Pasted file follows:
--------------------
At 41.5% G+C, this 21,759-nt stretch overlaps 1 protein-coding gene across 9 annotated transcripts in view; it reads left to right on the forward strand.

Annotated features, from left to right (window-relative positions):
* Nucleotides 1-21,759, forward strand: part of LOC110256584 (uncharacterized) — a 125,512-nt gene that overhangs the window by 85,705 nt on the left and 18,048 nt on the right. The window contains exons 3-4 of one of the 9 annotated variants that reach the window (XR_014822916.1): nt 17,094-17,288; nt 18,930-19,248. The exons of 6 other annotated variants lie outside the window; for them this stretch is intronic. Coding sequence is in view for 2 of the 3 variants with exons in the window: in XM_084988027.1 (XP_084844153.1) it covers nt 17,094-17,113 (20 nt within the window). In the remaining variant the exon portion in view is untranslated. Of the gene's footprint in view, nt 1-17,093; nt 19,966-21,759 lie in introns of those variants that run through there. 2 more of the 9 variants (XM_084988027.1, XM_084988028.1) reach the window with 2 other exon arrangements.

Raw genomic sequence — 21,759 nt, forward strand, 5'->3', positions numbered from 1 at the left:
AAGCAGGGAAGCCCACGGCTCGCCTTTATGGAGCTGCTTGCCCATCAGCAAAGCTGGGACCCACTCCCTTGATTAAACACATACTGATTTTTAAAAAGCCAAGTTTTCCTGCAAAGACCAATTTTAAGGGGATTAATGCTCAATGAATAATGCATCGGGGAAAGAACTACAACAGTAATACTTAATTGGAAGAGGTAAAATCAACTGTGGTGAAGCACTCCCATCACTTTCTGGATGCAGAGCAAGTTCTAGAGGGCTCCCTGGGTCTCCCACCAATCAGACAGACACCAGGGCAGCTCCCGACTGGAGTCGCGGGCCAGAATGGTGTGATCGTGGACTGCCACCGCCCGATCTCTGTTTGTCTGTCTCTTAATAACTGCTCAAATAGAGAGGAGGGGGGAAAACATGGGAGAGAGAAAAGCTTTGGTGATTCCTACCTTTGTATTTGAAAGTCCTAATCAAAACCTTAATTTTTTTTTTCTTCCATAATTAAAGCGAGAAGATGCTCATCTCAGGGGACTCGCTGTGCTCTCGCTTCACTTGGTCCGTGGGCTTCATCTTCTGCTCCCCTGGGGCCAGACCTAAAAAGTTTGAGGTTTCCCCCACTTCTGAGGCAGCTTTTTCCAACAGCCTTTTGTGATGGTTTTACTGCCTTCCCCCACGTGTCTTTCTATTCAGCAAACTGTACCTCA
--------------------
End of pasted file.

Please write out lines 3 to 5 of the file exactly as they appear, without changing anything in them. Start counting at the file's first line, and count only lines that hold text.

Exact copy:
* Nucleotides 1-21,759, forward strand: part of LOC110256584 (uncharacterized) — a 125,512-nt gene that overhangs the window by 85,705 nt on the left and 18,048 nt on the right. The window contains exons 3-4 of one of the 9 annotated variants that reach the window (XR_014822916.1): nt 17,094-17,288; nt 18,930-19,248. The exons of 6 other annotated variants lie outside the window; for them this stretch is intronic. Coding sequence is in view for 2 of the 3 variants with exons in the window: in XM_084988027.1 (XP_084844153.1) it covers nt 17,094-17,113 (20 nt within the window). In the remaining variant the exon portion in view is untranslated. Of the gene's footprint in view, nt 1-17,093; nt 19,966-21,759 lie in introns of those variants that run through there. 2 more of the 9 variants (XM_084988027.1, XM_084988028.1) reach the window with 2 other exon arrangements.

Raw genomic sequence — 21,759 nt, forward strand, 5'->3', positions numbered from 1 at the left:
AAGCAGGGAAGCCCACGGCTCGCCTTTATGGAGCTGCTTGCCCATCAGCAAAGCTGGGACCCACTCCCTTGATTAAACACATACTGATTTTTAAAAAGCCAAGTTTTCCTGCAAAGACCAATTTTAAGGGGATTAATGCTCAATGAATAATGCATCGGGGAAAGAACTACAACAGTAATACTTAATTGGAAGAGGTAAAATCAACTGTGGTGAAGCACTCCCATCACTTTCTGGATGCAGAGCAAGTTCTAGAGGGCTCCCTGGGTCTCCCACCAATCAGACAGACACCAGGGCAGCTCCCGACTGGAGTCGCGGGCCAGAATGGTGTGATCGTGGACTGCCACCGCCCGATCTCTGTTTGTCTGTCTCTTAATAACTGCTCAAATAGAGAGGAGGGGGGAAAACATGGGAGAGAGAAAAGCTTTGGTGATTCCTACCTTTGTATTTGAAAGTCCTAATCAAAACCTTAATTTTTTTTTTCTTCCATAATTAAAGCGAGAAGATGCTCATCTCAGGGGACTCGCTGTGCTCTCGCTTCACTTGGTCCGTGGGCTTCATCTTCTGCTCCCCTGGGGCCAGACCTAAAAAGTTTGAGGTTTCCCCCACTTCTGAGGCAGCTTTTTCCAACAGCCTTTTGTGATGGTTTTACTGCCTTCCCCCACGTGTCTTTCTATTCAGCAAACTGTACCTCA